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May 2010

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Very nice. I'm going to need to follow the links for sure.

On #4 I think one of the best metrics is "depth of visit". Couple depth of visit with referring source, and it doesn't take you long to figure out that spending a lot of time on top-down navigation is mostly a waste of time.

Too many people are still wanting to "manage" the visitors experience, and I think these two metrics speak to the ways that the Web is changing.

Also, you might want to work in RSS to the presentation somewhere. Counting people in the age of syndication is never going to be a precise indicator of how the content is being consumed. It's never going to be too accurate so maybe it shouldn't be taken too seriously.

Beth Kanter

Greatt tip. I'm not sure if I linked to it, but Wiley recently published a book on Google Analytics - by Mary E. Tyler and Jerri Ledford and I found the how-to/explanation of depth of visit reports on page 229. So, I have the how-to, but I'm interested in seeing a real life example - and illustration of intpretation. Do you have --
1. Screenshot of the report
2. Screenshot of web page(s) that tracked depth

or maybe the story of the situation - how having this information made you rethink navigation?


Beth, good read, thank you.

I've had the Techsoup article on my desk for the last few days, so appreciate the extra umph to actually read it.

For the last few years we've (before my time) been using Convio's default tool, AV Stats, which I've found fairly limiting. Anyhow, with the launch of our new site, we're doubling up with Analytics which I've been using with a variety of other sites and like it very much.

My question has to do with your question:

"What percent of my traffic is from search engines? And, is it enough? According to research, approximately 80% of web users use search engines to find sites. What is your benchmark? So, how does your compare?"

From your experience, is there an nonprofit industry benchmark for organically driven traffic? For us, Google/Yahoo/Etc. drives roughly 20-25% of our traffic, and I know we can improve with some easy steps, but I'd like to get an idea of what other folks in the nonprofit sector (ideally green groups) experience.

Thanks sharing as I feel SEO is an often forgotten element of web marketing, even web design.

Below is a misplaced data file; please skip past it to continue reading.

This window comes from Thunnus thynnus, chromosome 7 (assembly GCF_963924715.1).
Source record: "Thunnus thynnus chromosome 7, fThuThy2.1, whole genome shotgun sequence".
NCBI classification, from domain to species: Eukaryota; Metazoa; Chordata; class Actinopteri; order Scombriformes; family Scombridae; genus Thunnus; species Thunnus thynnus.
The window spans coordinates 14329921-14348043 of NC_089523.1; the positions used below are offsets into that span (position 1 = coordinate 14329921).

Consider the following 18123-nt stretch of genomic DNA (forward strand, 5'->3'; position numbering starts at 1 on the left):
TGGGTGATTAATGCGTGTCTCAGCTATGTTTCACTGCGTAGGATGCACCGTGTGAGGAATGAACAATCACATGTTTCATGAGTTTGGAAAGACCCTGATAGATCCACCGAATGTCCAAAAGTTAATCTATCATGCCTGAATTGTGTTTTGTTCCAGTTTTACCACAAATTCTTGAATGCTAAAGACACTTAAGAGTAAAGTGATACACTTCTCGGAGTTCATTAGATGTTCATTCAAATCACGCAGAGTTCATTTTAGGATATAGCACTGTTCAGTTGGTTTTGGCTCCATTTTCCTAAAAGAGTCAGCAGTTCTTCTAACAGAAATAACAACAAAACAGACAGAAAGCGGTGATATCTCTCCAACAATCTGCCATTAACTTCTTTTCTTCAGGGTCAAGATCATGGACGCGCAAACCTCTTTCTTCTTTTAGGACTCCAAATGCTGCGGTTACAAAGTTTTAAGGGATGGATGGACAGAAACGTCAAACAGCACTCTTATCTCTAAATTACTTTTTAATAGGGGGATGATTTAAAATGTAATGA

Beth Kanter


Your question about nonprofit benchmarks is sooooo important. I don't think there is an industry benchmark so to speak.

I found those particular questions from reading Avinash Kaushik's and listening to his podcasts. He mentioned the 80% of users number, but not the source.

I have some questions back to you.

What is the definition of organic traffic? I'm sure it isn't web visitors who shop at Whole Foods :-)

It is interesting -- for my blog like 60% or so of my traffic comes from search engines. I wonder if it is because blogs place higher in search engines?

What steps will you take to up your search engine traffic?

And, would you willing to send me screenshots of your reports and site - related to search engine referrals? See the flickr group and audio. Thanks for the feedback



What I mean by organic traffic may be loose in interpretation, but all search engine referrals.

What are we attempting to do to up our search engine traffic?

Well, a few things we've done to date:

- use google's webmaster tools to basically *claim* our site (verify and site map). Also claimed our blog on technorati.

- google ad words (Ok, paid performance, but for sake of the conversation, I'm lumping it together)

- review & replenish existing meta data.

- create some good online synergy with a wiki glossary and blog.

I know there is much more that can be done with optimizing our site(s), and now with the redesign complete, we're starting to devote more time to it. A little late I know with a redesigned site launched, but better late than never, right?


Beth -- I really would love you to hone in on the campaigns that GA allows you to run so to test marketing, messaging, site and page architecture, etc. The overarching message is, of course, for a nponprofit is that all behaviour online should be informed by data - there is really no excuse to letting anything online that an org does that is not tracked in some way and evaluated for effectiveness. If you can hone in on how GA can help you do that, that would be great.


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